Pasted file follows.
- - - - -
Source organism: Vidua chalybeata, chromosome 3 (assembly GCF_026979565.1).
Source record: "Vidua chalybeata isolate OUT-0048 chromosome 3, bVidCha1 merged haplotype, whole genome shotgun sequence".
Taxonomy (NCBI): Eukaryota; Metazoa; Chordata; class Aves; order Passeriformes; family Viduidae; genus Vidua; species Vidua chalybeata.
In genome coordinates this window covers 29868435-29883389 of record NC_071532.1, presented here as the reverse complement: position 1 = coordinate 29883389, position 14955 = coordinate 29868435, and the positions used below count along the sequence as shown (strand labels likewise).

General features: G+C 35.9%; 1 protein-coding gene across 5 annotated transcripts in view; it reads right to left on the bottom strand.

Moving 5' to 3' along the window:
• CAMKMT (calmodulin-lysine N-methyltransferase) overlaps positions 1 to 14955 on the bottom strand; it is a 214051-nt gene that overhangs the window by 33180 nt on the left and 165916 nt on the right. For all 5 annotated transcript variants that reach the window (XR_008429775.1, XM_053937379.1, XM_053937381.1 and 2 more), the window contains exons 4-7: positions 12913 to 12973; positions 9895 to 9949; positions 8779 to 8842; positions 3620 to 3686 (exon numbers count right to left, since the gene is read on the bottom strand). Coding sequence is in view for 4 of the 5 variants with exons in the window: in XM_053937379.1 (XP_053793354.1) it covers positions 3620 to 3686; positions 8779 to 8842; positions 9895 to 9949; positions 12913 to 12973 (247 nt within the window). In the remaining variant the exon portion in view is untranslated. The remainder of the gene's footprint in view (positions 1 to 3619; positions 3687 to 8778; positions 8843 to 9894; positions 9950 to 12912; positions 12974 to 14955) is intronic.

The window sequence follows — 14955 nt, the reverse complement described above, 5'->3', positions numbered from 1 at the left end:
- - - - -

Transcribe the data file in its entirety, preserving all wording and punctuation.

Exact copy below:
Source organism: Vidua chalybeata, chromosome 3 (assembly GCF_026979565.1).
Source record: "Vidua chalybeata isolate OUT-0048 chromosome 3, bVidCha1 merged haplotype, whole genome shotgun sequence".
Taxonomy (NCBI): Eukaryota; Metazoa; Chordata; class Aves; order Passeriformes; family Viduidae; genus Vidua; species Vidua chalybeata.
In genome coordinates this window covers 29868435-29883389 of record NC_071532.1, presented here as the reverse complement: position 1 = coordinate 29883389, position 14955 = coordinate 29868435, and the positions used below count along the sequence as shown (strand labels likewise).

General features: G+C 35.9%; 1 protein-coding gene across 5 annotated transcripts in view; it reads right to left on the bottom strand.

Moving 5' to 3' along the window:
• CAMKMT (calmodulin-lysine N-methyltransferase) overlaps positions 1 to 14955 on the bottom strand; it is a 214051-nt gene that overhangs the window by 33180 nt on the left and 165916 nt on the right. For all 5 annotated transcript variants that reach the window (XR_008429775.1, XM_053937379.1, XM_053937381.1 and 2 more), the window contains exons 4-7: positions 12913 to 12973; positions 9895 to 9949; positions 8779 to 8842; positions 3620 to 3686 (exon numbers count right to left, since the gene is read on the bottom strand). Coding sequence is in view for 4 of the 5 variants with exons in the window: in XM_053937379.1 (XP_053793354.1) it covers positions 3620 to 3686; positions 8779 to 8842; positions 9895 to 9949; positions 12913 to 12973 (247 nt within the window). In the remaining variant the exon portion in view is untranslated. The remainder of the gene's footprint in view (positions 1 to 3619; positions 3687 to 8778; positions 8843 to 9894; positions 9950 to 12912; positions 12974 to 14955) is intronic.

The window sequence follows — 14955 nt, the reverse complement described above, 5'->3', positions numbered from 1 at the left end: